5 thoughts on “The sleep of reason brings nightmares”

  1. Not to mention that many of the people who either traveled to the border or would have liked to do so in order to help with the arriving immigrants (“Grannies Respond,” “Angry Tias and Abuelas,” etc.) are likely to find a local sanctuary city or county a lot closer to home. That provides more opportunities for volunteers who want to help out. Mrs. Grundy, the Spanish teacher, can spend her Tuesday evenings helping asylum seekers, instead of trying to figure out how to arrange to go to the Texas border for three weeks in the middle of the summer.

  2. Gosh, if Trump sends them to Dallas, a sanctuary city, every time I see a Hispanic-looking woman walking a kid to the bus stop, I’ll have to worry about whether the kid is in MS-13 or ISIS or Baader-Meinhof. How will I know the guy washing dishes in the restaurant isn’t looking lovingly at all those knives and plotting mayhem? Can you even begin to imagine the havoc a terrorist with a stump-grinder or paint-sprayer could create?

    What if that Salvadoran making pupusas is filling them with C-4 instead of beans? Did you know the word “taco” — a supposedly wholesome and tasty food — is probably derived from the word for dynamite charges used in silver mining? Well, you do now, so don’t say you haven’t been warned.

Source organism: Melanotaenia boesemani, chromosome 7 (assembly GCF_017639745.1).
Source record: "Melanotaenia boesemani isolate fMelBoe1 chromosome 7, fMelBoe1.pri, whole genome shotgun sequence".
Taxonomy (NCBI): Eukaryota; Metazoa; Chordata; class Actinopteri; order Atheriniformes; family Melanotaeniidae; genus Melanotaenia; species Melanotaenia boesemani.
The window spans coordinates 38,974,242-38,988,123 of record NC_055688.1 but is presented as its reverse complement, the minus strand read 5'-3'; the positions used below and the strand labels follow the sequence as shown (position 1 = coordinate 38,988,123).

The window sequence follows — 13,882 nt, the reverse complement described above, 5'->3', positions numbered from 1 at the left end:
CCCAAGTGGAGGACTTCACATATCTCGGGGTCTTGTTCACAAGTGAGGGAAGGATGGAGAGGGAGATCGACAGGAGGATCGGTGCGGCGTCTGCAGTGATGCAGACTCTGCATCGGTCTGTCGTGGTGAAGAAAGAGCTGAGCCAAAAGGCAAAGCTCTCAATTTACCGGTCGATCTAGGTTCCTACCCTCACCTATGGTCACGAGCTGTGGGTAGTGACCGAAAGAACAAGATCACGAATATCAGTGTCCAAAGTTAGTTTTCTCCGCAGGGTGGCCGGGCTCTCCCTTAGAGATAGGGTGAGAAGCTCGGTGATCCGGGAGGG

A final, chilling thought. What if Dallas becomes such a heck-hole Stephen Miller and Trump are afraid to come here? I can’t bear such a thought, but still, because I care very much for their safety, they should probably stay away until further notice.

  3. Oh, Mr. Feet,

    You warm the cockles of my Texan-exile heart. Truly, it would be a wondrous thing, if Messrs. Miller, Trump, Abbott, [the list could go on for a long time] were so a-feared of visiting D/FW, with its many immigrants, that they stayed awaaaaaay! I might be able to come back and visit! [grew up in Weatherford] I sure do miss the food, that’s for sure.

    Oh, sigh. I fear neither of our hopes will be requited.

  4. A few days ago Kevin Drum pointed out the wonderful irony of President Trump’s idea.

    Let’s send those poor refugees to places where they will be welcomed, where they can get the medical care they need, where their kids will be able to go to school, and where there will be business owners who will be glad to have hard-working immigrants to fill jobs that are hard to find white Anglos to take.

    Boy, that’s sure to stop all those refugees from trying to come to the USA.